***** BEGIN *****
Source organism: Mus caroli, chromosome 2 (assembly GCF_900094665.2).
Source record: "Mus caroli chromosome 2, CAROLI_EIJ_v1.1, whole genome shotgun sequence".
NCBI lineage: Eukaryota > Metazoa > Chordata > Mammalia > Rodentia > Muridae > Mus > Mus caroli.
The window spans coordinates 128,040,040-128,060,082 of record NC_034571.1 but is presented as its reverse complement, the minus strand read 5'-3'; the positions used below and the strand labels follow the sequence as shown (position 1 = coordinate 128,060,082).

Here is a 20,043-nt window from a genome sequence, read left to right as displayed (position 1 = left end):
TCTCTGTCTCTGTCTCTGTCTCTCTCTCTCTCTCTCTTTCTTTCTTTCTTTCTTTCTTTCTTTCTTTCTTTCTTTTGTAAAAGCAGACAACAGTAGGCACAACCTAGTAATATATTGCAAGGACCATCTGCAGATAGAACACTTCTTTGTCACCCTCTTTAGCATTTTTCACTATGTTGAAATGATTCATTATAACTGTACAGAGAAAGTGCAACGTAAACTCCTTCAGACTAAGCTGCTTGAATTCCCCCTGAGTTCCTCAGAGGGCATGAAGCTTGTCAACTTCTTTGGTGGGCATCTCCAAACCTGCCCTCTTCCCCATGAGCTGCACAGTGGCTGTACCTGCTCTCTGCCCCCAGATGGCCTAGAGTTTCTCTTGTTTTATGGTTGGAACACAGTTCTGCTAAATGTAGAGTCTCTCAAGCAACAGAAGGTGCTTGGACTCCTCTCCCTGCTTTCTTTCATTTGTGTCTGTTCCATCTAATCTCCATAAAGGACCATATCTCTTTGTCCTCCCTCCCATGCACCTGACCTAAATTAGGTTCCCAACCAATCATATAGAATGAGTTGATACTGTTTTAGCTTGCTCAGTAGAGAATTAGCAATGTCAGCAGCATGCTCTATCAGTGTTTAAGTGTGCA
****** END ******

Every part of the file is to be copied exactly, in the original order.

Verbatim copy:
Source organism: Mus caroli, chromosome 2 (assembly GCF_900094665.2).
Source record: "Mus caroli chromosome 2, CAROLI_EIJ_v1.1, whole genome shotgun sequence".
NCBI lineage: Eukaryota > Metazoa > Chordata > Mammalia > Rodentia > Muridae > Mus > Mus caroli.
The window spans coordinates 128,040,040-128,060,082 of record NC_034571.1 but is presented as its reverse complement, the minus strand read 5'-3'; the positions used below and the strand labels follow the sequence as shown (position 1 = coordinate 128,060,082).

Here is a 20,043-nt window from a genome sequence, read left to right as displayed (position 1 = left end):
TCTCTGTCTCTGTCTCTGTCTCTCTCTCTCTCTCTCTTTCTTTCTTTCTTTCTTTCTTTCTTTCTTTCTTTCTTTTGTAAAAGCAGACAACAGTAGGCACAACCTAGTAATATATTGCAAGGACCATCTGCAGATAGAACACTTCTTTGTCACCCTCTTTAGCATTTTTCACTATGTTGAAATGATTCATTATAACTGTACAGAGAAAGTGCAACGTAAACTCCTTCAGACTAAGCTGCTTGAATTCCCCCTGAGTTCCTCAGAGGGCATGAAGCTTGTCAACTTCTTTGGTGGGCATCTCCAAACCTGCCCTCTTCCCCATGAGCTGCACAGTGGCTGTACCTGCTCTCTGCCCCCAGATGGCCTAGAGTTTCTCTTGTTTTATGGTTGGAACACAGTTCTGCTAAATGTAGAGTCTCTCAAGCAACAGAAGGTGCTTGGACTCCTCTCCCTGCTTTCTTTCATTTGTGTCTGTTCCATCTAATCTCCATAAAGGACCATATCTCTTTGTCCTCCCTCCCATGCACCTGACCTAAATTAGGTTCCCAACCAATCATATAGAATGAGTTGATACTGTTTTAGCTTGCTCAGTAGAGAATTAGCAATGTCAGCAGCATGCTCTATCAGTGTTTAAGTGTGCA